Within the SMAs, vessel speeds are restricted to 10 knots or less (50 CFR 224.105.) Federal regulations also require vessels to maintain a separation distance of 500 yards (460 meters) from a right whale and to implement avoidance measures if the vessels are within the prohibited distance (50 CFR 224.103(c)). The North Atlantic right whale SMA vessel speed restrictions and separation distance requirements are also set forth in BOEM’s Addendum “C” Standard Operating Conditions – as part of the OCS Lease instrument – which lessees are required to comply with.
In addition to the North Atlantic right whale, BOEM’s Addendum “C” Standard Operating Conditions also impose vessel separation distance restrictions for other whale species and listed sea turtle species.
Now, UAS technology can be a used as an innovative and efficient tool to help detect listed species – such as the North Atlantic right whale – and then coordinate vessel avoidance measures.
There will be a lot of vessel traffic around offshore wind lease sites; in turn, being able to easily maintain vessel separation distance means vessel strikes are much less likely to occur – which keeps a lessee in compliance with BOEM’s OCS Addendum “C” Standard Operating Conditions and ultimately avoids ESA/MMPA liabilities regarding impacts to North Atlantic right whales and other listed species.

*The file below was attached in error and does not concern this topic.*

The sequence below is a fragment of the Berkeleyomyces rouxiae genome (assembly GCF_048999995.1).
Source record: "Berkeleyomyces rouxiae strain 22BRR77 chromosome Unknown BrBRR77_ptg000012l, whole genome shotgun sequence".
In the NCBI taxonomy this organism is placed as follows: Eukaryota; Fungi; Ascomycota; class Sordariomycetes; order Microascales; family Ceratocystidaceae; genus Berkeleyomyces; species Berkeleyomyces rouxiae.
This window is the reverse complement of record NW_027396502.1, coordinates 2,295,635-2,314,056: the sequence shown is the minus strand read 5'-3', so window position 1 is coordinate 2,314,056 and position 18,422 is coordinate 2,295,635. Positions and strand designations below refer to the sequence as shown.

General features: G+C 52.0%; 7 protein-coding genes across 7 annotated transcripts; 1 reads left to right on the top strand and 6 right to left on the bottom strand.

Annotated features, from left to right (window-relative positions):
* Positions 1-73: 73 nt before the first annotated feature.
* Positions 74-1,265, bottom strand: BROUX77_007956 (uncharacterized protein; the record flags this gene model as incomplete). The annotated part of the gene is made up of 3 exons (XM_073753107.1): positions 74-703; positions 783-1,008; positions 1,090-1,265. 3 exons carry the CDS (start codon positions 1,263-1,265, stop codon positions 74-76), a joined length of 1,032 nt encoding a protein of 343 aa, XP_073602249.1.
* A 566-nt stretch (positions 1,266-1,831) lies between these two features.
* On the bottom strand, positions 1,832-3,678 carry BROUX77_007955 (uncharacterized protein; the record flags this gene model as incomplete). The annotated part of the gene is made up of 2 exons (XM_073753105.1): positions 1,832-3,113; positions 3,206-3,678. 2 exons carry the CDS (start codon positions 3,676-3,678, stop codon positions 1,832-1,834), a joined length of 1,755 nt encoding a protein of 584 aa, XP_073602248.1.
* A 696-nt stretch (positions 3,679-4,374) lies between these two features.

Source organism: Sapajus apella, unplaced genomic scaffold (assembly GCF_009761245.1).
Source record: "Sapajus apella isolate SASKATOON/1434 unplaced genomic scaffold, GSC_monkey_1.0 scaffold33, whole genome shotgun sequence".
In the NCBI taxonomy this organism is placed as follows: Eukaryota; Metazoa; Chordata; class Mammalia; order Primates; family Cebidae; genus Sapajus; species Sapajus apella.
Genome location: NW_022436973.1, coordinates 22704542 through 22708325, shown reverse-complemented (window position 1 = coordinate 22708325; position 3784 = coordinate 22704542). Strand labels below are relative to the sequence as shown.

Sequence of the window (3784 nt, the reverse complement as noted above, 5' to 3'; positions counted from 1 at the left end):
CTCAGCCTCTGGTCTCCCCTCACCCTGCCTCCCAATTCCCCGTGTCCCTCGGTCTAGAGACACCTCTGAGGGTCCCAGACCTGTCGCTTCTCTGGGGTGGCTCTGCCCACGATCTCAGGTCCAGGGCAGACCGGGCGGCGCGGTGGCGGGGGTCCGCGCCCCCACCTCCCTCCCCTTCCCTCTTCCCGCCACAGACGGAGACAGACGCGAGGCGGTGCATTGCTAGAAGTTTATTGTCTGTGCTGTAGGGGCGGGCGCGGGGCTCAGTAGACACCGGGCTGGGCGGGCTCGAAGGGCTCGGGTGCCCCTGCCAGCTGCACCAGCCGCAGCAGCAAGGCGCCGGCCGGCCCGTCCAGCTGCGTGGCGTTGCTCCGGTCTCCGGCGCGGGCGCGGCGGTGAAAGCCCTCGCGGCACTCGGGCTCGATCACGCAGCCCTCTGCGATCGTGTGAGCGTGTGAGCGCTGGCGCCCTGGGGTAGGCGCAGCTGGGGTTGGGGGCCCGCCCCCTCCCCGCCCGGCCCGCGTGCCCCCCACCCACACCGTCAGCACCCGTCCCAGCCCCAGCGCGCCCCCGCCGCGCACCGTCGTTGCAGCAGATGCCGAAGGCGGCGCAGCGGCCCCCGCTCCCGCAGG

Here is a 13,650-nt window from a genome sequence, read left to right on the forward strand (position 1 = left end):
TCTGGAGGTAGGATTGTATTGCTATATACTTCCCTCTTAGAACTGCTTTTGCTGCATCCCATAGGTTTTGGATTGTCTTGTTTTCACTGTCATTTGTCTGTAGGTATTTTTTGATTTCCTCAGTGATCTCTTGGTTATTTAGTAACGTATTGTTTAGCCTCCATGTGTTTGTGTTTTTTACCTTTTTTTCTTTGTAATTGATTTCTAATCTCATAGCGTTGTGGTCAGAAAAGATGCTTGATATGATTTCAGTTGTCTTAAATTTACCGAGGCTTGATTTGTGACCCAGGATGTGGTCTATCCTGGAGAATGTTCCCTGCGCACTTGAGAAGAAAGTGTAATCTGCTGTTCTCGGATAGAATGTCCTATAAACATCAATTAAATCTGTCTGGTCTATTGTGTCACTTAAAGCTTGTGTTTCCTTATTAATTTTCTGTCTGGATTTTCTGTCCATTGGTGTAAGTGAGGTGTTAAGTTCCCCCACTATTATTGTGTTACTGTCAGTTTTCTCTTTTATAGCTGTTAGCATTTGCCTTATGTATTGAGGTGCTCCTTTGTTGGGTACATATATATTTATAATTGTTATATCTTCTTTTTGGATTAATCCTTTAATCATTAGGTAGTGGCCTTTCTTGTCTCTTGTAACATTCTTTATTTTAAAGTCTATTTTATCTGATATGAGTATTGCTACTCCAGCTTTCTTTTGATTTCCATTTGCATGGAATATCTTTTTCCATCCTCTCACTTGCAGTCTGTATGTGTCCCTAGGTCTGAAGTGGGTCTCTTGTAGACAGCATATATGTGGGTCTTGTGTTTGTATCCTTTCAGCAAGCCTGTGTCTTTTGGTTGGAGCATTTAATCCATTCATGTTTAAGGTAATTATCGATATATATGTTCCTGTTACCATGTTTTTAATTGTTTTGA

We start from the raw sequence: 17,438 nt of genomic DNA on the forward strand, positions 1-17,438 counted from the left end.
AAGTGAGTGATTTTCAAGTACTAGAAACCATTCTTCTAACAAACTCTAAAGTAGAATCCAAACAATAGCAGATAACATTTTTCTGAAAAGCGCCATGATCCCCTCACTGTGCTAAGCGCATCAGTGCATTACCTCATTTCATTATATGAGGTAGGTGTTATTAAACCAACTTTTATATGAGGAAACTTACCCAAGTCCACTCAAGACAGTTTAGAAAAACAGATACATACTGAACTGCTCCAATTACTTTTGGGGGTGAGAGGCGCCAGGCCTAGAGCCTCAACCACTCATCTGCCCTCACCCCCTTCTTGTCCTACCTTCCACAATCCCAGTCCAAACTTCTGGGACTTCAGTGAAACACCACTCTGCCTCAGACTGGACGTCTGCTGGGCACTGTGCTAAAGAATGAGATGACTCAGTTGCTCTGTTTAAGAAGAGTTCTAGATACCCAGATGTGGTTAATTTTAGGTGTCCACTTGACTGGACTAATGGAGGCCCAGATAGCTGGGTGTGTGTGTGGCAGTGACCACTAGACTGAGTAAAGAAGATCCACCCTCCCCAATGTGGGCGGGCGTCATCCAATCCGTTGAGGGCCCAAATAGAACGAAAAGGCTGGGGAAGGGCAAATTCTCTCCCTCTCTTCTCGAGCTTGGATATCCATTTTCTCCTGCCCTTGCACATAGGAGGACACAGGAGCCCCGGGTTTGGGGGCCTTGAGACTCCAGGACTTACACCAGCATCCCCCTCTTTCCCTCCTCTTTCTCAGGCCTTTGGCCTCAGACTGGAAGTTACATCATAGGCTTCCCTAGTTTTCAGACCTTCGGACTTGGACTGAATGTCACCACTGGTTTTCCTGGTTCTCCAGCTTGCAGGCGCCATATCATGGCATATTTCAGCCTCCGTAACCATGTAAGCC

Going another step further for nighttime vessel operations (and presuming you have been issued an FAA waiver for small UAS operations at night), an unmanned aircraft can be equipped with a payload consisting of a thermal imaging sensor for the detection of heat signatures (whales and other species) at the water’s surface.
UAS technology can also benefit offshore wind development in other ways. For instance, during construction phases, drones can serve as an eye in the sky to provide zoom-in or zoom-out monitoring of construction activities (tower, nacelle or blade installations) in real time.
This may be useful for better coordination of construction task sequencing, identifying potential flaws in construction materials, and better assessing safety conditions for construction workers so that offshore accidents and injuries can be avoided or minimized. As offshore wind projects are constructed and come online, developers will, of course, need to conduct operations and maintenance inspections through their lifespan.
UAS technology already is building a positive track record for conducting inspections of land-based critical infrastructure – from railroads, pipelines, bridges, industrial sites, power lines, cell towers and on-shore wind farms. This same efficiency can easily be captured and applied to the up-and-coming U.S. offshore wind energy.
From pre-construction surveying, minimizing risk liability for compliance with the Endangered Species Act and Marine Mammal Protection Act, to post-construction operations and maintenance inspections, the incorporation of UAS technology will allow for a safer, more efficient undertaking of activities and tasks that will help protect a project’s bottom line – and ultimately, its marketability.
Todd Sumner is an attorney and legislative affairs advocate representing clients on a range of environmental, renewable energy, unmanned systems technologies and regulatory matters. He is based in Tallahassee, Fla., and can be reached at firstname.lastname@example.org.